Six Colors
Six Colors

by Jason Snell & Dan Moren

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By Jason Snell

Applications Folder: Affinity Designer

Two or three times a year I need to open up and modify vector art files, generally sourced from Adobe Illustrator. This is mostly to generate t-shirt designs for The Incomparable, though sometimes it involved other uses of vector logos. For the past few years I’ve been soldiering on with an ancient copy of Adobe Illustrator CS5, the last version of Adobe’s full Creative Suite that I have installed on my Mac. (I pay for the Creative Cloud subscription version of Photoshop, but have little to no use for the other apps in the larger, much more expensive suite.)

With the arrival of macOS Catalina, Adobe CS5 is no longer an option. I installed it in a virtual machine using VMWare Fusion and tried to run it, but it didn’t want to open my files and I decided that I was tired of fighting it. Rather than paying Adobe $240 a year for an app to open logo files a handful of times, I spent $50 and bought Serif’s Affinity Designer.

I’d already been impressed with Serif’s releases on the iPad, where Affinity Photo offers many of the features of Adobe Photoshop for $20. (The Mac version is $50.) I was just as impressed with Affinity Designer. I’m an Illustrator fraud, but I know enough to be dangerous—and I was able to figure out how to do all of the actions I need to do in Affinity Designer in minutes. Friends who have been using Illustrator for years also swear by Affinity Designer. Together, Serif’s three Affinity apps—Photo, Designer, and Publisher (which is sort of an InDesign analog)—are a tempting alternative to Adobe’s subscription-based apps, and their aggression in embracing iPad warms my heart.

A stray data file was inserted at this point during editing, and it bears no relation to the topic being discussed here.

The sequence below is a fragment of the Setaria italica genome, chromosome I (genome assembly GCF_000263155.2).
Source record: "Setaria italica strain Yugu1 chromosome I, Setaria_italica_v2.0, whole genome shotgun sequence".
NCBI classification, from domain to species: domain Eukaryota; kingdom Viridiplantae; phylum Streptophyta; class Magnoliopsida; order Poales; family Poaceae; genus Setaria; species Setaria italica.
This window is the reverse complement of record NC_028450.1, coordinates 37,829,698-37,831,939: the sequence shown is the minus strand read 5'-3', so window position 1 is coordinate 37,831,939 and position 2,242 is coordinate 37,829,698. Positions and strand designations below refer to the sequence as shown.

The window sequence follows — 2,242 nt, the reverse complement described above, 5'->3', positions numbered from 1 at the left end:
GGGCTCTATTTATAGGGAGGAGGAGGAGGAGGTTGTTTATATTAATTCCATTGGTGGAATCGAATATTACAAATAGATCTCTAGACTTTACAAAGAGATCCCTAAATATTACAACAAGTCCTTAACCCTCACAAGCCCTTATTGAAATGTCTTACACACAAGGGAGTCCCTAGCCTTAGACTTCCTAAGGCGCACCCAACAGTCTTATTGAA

That said, I’m still paying $120 a year for Photoshop. I’ve been using it for more than half my life and I would really rather not say goodbye, and the new iPad app is promising, albeit limited. But I will admit, the work being done by Serif on the Affinity line, along with the other great work being done on the photo-editing front by Pixelmator and others, makes me wonder if there will come a day where I finally say goodbye to Photoshop, my companion since the early 1990s.

We’re not there yet. But Adobe has squandered its lead, especially for small businesses, hobbyists, and others who will balk at the high price of a Creative Cloud subscription. And I’m grateful to have an alternative to Illustrator at last.

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